‘Corrupt Activities’ Trigger Tighter Sanctions on Bosnian Serb Leader

Milorad Dodik is seen at a 2019 press conference at the European Commission. (Source: Shutterstock)

By Samuel Rubenfeld

Wednesday, January 5, 2022


Milorad Dodik, a member of the Bosnia and Herzegovina presidency representing the country’s ethnic Serbs, was hit with tougher sanctions Wednesday by the U.S. Treasury Department. 

Dodik was sanctioned due to his involvement in corruption and his efforts to undermine a 1995 regional peace agreement signed to end ethnic conflict, the Treasury said. A television station owned by a company linked to his family was also designated because Dodik has used it as a vehicle for further corruption, according to the Treasury.

“Dodik’s destabilizing corrupt activities and attempts to dismantle the Dayton Peace Accords, motivated by his own self-interest, threaten the stability of Bosnia and Herzegovina and the entire region,” said Brian E. Nelson, Treasury undersecretary for terrorism and financial intelligence.

The Dayton Peace Accords, signed in 1995 by the presidents of Croatia, Serbia, and Bosnia and Herzegovina, ended ethnic conflict in Bosnia and Herzegovina and established the country’s present-day constitution. Under the accord, two federal entities would comprise a single state known as Bosnia and Herzegovina, and three presidents would represent the ethnic groups. Dodik was sanctioned by the U.S. in January 2017 for obstructing the accords. 

The designations on Wednesday were the first made under an executive order signed in June by President Joe Biden to address instability in the Western Balkans, the Treasury said. The executive order, among other things, expanded the sanctions designation criteria to include activity such as engaging in corruption and threatening the implementation of peace agreements in the Western Balkans, the White House said at the time in a fact sheet

Responding to the latest designation, Dodik said he has no U.S. assets or property for the measures to block, according to a Bosnian-language report by Radio Free Europe.

Dodik has used his position to accumulate personal wealth through corruption and undermined Bosnia and Herzogovina’s institutions by setting up parallel organizations in Republika Srpska, the country’s other federal entity which he’s led since 2006, according to the Treasury. 

He established a patronage network in Bosnia and Herzegovina through which he and his associates benefit, having provided government contracts and monopolies in Republika Srpska to close allies, the Treasury said. With the ill-gotten proceeds, he has engaged in additional corrupt activity to further his personal interests, according to the Treasury. Dodik also exerts personal control over Alternativna Televizija d.o.o. Banja Luka (ATV), a Banja Luka-based media outlet, requiring approval on articles related to sensitive topics, the Treasury said.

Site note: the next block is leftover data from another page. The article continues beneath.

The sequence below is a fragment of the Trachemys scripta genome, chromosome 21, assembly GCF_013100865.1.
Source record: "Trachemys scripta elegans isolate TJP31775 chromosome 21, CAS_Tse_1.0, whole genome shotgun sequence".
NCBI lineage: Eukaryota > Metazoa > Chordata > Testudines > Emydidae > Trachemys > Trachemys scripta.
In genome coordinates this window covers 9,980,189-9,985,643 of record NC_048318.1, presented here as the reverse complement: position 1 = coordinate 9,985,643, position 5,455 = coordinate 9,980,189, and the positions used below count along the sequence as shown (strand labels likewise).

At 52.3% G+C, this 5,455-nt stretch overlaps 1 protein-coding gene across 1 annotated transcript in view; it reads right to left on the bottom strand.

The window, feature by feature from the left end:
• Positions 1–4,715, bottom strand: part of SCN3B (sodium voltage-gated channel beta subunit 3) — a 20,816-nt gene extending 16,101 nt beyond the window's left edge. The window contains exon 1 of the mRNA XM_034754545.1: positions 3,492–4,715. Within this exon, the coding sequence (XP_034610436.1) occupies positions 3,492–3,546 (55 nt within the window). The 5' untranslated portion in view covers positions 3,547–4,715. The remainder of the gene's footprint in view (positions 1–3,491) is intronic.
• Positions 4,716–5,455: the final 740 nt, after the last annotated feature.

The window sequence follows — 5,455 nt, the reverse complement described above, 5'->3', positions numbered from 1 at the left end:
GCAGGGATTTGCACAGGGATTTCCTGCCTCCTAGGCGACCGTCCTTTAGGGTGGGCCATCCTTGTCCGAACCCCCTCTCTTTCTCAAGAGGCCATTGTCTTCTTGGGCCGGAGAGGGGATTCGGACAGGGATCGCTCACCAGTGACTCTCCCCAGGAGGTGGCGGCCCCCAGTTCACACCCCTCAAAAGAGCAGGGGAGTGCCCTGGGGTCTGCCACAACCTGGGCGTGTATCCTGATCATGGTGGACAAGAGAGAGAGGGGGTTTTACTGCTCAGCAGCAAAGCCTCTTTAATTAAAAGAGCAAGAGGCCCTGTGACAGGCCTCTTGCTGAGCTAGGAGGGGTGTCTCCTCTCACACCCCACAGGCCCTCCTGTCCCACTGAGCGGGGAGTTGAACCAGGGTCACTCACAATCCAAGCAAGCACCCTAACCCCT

In addition to Dodik’s effort to transfer “state competencies” from the Bosnian government to Republika Srpska, he also opposed the composition of the country’s constitutional court and the internationally appointed high representative to Bosnia and Herzegovina, the Treasury said. 

Dodik, a notorious Bosnian Serb nationalist, won his ethnic group’s seat in the three-person presidency in 2018, urging secession. More recently, during a series of votes in the Bosnian Serb parliament to pull out of the Bosnia and Herzegovina government, Dodik compared himself to former U.K. Prime Minister David Cameron ahead of the vote for Brexit, according to a media report. Dodik pledged that Republika Srpska wouldn’t wage war “even if attacked,” but said he wants full autonomy, calling Bosnia and Herzegovina “an empty shell,” a report said.

“Fear is on the march,” the New York Times reported this week, noting that the situation there is more volatile now than it has been at any time since the mid-1990s. Though the three leaders are supposed to meet every two weeks, they haven’t since October, when Dodik showed up with an accordion and sang Serb folk songs with supporters in his office, according to the report.

Foreign leaders are also making their presence known in the simmering conflict, with Dodik announcing support from Russian President Vladimir Putin and Hungarian Prime Minister Viktor Orban pledging to oppose any European Union sanctions effort against him. Germany had urged in December for the EU to designate Dodik over his secession efforts.

Beyond the Treasury’s sanctions against Dodik, the U.S. State Department announced visa bans on two current and former Bosnia and Herzegovina officials for their involvement in corruption and other destabilizing activity. The department threatened further action as well.

“Together, these designations reaffirm the U.S. commitment to the sovereignty and territorial integrity of [Bosnia and Herzegovina], the rule of law and democratic institutions, and a better future for [Bosnia and Herzegovina] citizens. Other leaders and entities linked to corrupt or destabilizing actors may also be subject to future actions by the U.S. government,” said Secretary of State Antony Blinken.

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